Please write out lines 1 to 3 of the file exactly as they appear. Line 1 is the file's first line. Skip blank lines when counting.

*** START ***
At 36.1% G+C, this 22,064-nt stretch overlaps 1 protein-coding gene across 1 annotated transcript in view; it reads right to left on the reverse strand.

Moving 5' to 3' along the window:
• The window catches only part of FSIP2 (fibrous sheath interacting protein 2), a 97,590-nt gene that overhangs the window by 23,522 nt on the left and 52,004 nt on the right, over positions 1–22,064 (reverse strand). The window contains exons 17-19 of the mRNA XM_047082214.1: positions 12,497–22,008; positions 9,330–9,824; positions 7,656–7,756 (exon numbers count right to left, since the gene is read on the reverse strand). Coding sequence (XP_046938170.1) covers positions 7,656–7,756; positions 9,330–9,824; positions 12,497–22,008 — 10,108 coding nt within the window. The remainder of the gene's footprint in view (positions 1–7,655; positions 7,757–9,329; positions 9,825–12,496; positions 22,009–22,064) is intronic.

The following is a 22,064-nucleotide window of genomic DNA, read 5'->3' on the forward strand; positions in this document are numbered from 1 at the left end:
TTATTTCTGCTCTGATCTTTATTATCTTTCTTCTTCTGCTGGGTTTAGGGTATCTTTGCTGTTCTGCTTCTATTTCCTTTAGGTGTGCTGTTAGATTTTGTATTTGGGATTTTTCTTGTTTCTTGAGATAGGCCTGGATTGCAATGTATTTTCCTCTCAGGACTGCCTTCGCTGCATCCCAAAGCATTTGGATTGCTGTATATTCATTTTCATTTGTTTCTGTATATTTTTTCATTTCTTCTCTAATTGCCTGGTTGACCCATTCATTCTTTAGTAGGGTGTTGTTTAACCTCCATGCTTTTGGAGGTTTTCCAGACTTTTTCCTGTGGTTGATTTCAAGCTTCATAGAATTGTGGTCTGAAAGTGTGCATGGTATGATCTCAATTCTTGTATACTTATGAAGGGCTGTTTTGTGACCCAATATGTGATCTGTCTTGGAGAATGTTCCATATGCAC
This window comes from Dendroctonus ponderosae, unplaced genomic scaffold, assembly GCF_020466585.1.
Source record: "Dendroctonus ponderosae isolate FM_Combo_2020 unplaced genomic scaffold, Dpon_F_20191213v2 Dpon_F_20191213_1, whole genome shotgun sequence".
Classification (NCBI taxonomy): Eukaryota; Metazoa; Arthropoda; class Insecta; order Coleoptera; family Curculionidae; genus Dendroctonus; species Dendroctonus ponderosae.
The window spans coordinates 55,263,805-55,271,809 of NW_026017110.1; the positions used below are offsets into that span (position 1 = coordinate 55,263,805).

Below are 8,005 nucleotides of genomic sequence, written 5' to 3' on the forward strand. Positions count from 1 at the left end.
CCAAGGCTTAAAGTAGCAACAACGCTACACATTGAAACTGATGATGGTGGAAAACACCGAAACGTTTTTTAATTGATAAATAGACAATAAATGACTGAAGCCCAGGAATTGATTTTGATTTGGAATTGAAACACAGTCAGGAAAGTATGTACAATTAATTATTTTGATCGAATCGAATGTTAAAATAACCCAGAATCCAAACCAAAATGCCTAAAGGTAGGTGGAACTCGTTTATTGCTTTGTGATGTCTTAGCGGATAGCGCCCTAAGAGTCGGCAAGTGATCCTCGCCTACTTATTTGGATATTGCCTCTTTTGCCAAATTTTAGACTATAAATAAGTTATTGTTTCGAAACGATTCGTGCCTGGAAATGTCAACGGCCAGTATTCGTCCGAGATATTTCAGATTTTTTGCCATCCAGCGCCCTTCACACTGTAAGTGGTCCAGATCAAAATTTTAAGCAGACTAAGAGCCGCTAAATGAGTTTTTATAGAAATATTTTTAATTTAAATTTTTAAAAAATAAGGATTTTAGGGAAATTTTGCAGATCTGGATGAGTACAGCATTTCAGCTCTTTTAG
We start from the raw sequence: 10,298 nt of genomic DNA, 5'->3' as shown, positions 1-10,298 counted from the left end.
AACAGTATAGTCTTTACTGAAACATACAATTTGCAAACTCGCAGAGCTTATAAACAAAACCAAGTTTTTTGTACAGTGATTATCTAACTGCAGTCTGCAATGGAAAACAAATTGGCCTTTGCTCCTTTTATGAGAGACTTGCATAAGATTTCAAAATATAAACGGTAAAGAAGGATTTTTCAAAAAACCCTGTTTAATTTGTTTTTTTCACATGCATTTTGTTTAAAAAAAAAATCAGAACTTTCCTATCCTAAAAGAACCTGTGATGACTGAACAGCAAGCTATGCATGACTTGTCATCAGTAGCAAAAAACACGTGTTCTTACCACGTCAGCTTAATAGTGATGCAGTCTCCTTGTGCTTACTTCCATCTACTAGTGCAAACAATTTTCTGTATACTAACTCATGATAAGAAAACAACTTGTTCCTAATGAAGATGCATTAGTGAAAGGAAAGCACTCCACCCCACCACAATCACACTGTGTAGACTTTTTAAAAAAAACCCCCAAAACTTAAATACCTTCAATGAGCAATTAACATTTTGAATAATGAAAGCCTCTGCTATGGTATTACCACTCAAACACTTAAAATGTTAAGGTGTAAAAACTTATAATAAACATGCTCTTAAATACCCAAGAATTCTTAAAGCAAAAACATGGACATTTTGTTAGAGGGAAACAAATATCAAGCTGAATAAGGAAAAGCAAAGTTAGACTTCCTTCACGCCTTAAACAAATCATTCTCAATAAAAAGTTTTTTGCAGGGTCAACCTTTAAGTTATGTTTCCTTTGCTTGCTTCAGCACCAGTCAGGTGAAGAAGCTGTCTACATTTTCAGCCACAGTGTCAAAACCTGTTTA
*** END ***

At 36.1% G+C, this 22,064-nt stretch overlaps 1 protein-coding gene across 1 annotated transcript in view; it reads right to left on the reverse strand.

Moving 5' to 3' along the window:
• The window catches only part of FSIP2 (fibrous sheath interacting protein 2), a 97,590-nt gene that overhangs the window by 23,522 nt on the left and 52,004 nt on the right, over positions 1–22,064 (reverse strand). The window contains exons 17-19 of the mRNA XM_047082214.1: positions 12,497–22,008; positions 9,330–9,824; positions 7,656–7,756 (exon numbers count right to left, since the gene is read on the reverse strand). Coding sequence (XP_046938170.1) covers positions 7,656–7,756; positions 9,330–9,824; positions 12,497–22,008 — 10,108 coding nt within the window. The remainder of the gene's footprint in view (positions 1–7,655; positions 7,757–9,329; positions 9,825–12,496; positions 22,009–22,064) is intronic.